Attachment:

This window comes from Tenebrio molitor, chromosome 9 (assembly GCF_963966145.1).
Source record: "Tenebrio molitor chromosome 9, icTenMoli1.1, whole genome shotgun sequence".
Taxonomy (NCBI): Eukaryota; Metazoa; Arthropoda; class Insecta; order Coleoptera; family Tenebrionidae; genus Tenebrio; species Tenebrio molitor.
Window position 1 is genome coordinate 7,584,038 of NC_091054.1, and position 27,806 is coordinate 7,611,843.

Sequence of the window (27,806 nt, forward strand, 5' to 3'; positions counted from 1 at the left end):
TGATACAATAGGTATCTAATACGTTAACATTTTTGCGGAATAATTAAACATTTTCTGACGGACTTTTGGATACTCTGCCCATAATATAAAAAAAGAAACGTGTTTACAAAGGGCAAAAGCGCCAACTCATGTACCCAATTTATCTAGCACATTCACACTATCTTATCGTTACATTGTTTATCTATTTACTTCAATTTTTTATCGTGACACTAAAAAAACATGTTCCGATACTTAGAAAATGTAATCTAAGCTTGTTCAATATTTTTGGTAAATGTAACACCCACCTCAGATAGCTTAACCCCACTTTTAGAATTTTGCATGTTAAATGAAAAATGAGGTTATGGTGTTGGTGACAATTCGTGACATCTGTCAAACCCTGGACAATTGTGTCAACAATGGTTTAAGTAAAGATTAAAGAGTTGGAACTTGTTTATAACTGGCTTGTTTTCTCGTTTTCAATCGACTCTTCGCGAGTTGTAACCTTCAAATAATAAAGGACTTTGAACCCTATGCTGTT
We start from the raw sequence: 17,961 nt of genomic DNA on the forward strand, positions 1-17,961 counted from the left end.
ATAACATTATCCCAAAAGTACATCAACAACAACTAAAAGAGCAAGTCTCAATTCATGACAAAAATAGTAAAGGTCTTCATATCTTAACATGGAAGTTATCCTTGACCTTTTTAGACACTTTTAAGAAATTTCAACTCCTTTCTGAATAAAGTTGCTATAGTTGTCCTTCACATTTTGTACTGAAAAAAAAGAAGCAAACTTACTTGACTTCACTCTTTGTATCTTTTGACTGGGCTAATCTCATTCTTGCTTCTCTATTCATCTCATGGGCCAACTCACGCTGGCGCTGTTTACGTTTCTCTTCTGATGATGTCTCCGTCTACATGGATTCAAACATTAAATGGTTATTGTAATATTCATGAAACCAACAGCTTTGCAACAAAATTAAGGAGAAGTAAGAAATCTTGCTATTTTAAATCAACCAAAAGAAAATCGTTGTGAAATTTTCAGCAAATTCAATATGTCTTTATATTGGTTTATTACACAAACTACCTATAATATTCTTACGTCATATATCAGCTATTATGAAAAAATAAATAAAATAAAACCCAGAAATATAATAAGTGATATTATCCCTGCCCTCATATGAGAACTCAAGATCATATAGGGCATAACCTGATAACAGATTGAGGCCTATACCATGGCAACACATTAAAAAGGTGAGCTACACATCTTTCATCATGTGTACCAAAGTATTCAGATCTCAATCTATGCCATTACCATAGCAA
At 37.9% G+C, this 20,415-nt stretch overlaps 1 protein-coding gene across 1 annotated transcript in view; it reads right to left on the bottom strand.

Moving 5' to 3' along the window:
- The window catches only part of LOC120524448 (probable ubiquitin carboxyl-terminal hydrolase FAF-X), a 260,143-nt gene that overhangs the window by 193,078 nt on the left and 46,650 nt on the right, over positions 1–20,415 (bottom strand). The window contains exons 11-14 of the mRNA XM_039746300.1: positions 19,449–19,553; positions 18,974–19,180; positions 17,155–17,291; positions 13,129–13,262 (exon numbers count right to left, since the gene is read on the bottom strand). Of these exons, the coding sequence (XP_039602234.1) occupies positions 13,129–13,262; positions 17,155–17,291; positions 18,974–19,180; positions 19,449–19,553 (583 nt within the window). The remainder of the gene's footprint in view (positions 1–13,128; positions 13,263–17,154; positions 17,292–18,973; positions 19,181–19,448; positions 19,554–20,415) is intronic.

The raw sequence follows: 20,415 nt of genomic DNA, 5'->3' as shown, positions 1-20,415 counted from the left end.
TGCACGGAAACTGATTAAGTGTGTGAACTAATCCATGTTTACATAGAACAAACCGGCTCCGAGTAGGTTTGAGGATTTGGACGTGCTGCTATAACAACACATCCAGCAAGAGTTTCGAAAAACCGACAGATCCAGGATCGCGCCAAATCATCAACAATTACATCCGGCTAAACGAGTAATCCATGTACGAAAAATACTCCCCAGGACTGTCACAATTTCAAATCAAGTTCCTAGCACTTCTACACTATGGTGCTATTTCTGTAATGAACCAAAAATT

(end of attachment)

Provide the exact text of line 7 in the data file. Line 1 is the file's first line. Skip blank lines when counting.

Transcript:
We start from the raw sequence: 17,961 nt of genomic DNA on the forward strand, positions 1-17,961 counted from the left end.